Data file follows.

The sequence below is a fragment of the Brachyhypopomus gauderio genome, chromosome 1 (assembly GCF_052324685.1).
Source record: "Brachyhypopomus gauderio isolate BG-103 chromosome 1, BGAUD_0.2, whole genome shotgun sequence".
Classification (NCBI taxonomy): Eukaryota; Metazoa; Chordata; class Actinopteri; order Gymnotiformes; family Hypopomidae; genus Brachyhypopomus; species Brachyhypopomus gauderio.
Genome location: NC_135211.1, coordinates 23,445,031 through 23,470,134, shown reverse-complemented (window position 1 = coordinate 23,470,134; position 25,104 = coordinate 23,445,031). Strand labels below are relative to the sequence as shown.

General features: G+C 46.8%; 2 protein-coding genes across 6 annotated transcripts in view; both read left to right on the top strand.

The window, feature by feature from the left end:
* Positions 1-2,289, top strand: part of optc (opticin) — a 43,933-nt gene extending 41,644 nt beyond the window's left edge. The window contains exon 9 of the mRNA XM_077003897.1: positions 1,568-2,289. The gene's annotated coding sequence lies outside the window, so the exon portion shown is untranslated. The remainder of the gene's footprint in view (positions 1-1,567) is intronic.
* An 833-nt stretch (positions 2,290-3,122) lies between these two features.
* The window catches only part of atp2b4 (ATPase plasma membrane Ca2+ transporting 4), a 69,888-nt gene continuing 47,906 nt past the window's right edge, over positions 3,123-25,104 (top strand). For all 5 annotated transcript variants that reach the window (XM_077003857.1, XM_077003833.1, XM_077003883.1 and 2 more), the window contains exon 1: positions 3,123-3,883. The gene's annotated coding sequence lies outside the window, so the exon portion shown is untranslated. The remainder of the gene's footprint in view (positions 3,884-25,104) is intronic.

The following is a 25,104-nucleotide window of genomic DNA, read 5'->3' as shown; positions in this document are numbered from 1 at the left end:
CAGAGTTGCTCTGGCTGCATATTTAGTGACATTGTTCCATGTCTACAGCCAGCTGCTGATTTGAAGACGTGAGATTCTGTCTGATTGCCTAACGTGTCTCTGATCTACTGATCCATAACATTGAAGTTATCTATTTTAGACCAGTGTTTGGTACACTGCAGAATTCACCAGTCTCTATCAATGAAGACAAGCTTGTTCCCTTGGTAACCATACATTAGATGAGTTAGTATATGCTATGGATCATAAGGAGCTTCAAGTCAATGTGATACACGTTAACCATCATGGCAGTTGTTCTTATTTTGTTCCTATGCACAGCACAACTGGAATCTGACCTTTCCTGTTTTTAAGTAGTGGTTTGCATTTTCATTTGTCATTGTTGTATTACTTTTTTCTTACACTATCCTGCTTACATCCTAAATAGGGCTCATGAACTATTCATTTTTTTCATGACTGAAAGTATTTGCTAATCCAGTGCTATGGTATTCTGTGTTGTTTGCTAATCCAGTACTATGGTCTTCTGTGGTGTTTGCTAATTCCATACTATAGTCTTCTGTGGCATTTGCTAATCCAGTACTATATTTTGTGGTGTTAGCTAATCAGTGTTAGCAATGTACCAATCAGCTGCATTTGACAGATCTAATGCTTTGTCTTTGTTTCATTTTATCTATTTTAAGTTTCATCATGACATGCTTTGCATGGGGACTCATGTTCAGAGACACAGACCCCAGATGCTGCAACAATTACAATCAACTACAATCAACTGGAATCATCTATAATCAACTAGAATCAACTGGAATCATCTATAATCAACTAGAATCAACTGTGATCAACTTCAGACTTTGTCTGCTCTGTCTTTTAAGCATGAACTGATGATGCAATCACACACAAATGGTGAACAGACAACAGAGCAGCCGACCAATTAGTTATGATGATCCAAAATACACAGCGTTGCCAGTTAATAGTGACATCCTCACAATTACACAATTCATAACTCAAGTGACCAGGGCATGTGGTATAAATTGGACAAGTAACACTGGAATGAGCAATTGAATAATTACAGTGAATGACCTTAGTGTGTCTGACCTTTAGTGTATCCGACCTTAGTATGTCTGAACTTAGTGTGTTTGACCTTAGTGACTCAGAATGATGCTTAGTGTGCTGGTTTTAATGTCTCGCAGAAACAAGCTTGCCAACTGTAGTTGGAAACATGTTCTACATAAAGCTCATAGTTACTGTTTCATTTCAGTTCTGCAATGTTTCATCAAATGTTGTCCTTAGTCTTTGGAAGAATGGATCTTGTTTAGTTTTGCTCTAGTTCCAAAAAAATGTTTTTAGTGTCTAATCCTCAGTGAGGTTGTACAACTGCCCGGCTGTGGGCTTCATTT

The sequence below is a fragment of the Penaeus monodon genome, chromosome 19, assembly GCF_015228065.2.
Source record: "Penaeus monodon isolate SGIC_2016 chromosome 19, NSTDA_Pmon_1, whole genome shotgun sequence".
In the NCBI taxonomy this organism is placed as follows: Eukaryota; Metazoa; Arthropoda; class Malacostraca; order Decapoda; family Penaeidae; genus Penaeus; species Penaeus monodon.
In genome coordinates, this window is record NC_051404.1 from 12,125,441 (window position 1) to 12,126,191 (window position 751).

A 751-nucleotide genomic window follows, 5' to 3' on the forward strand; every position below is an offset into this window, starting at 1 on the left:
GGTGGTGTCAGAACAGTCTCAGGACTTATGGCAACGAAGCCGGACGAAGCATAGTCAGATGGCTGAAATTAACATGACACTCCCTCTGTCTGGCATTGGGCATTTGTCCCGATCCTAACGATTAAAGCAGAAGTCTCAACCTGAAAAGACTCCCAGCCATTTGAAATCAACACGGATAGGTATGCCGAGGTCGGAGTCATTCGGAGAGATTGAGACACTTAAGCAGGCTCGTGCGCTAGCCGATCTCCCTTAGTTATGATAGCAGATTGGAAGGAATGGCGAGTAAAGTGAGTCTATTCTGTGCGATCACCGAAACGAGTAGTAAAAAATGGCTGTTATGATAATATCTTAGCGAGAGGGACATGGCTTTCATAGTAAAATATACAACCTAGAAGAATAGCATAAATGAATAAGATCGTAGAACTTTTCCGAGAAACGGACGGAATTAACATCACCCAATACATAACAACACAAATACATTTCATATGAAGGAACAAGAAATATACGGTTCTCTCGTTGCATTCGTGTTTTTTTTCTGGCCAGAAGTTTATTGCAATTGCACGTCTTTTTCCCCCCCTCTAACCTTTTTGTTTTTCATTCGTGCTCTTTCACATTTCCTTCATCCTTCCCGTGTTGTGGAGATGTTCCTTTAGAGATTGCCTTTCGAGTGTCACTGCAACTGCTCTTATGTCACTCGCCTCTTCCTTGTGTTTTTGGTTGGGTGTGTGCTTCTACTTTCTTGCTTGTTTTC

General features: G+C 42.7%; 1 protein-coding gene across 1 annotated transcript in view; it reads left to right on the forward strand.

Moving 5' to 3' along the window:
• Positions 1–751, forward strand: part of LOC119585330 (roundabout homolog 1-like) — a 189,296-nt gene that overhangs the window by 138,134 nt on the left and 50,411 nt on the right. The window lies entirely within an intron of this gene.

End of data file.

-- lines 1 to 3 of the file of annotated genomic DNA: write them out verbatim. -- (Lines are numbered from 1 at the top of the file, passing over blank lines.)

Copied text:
The sequence below is a fragment of the Brachyhypopomus gauderio genome, chromosome 1 (assembly GCF_052324685.1).
Source record: "Brachyhypopomus gauderio isolate BG-103 chromosome 1, BGAUD_0.2, whole genome shotgun sequence".
Classification (NCBI taxonomy): Eukaryota; Metazoa; Chordata; class Actinopteri; order Gymnotiformes; family Hypopomidae; genus Brachyhypopomus; species Brachyhypopomus gauderio.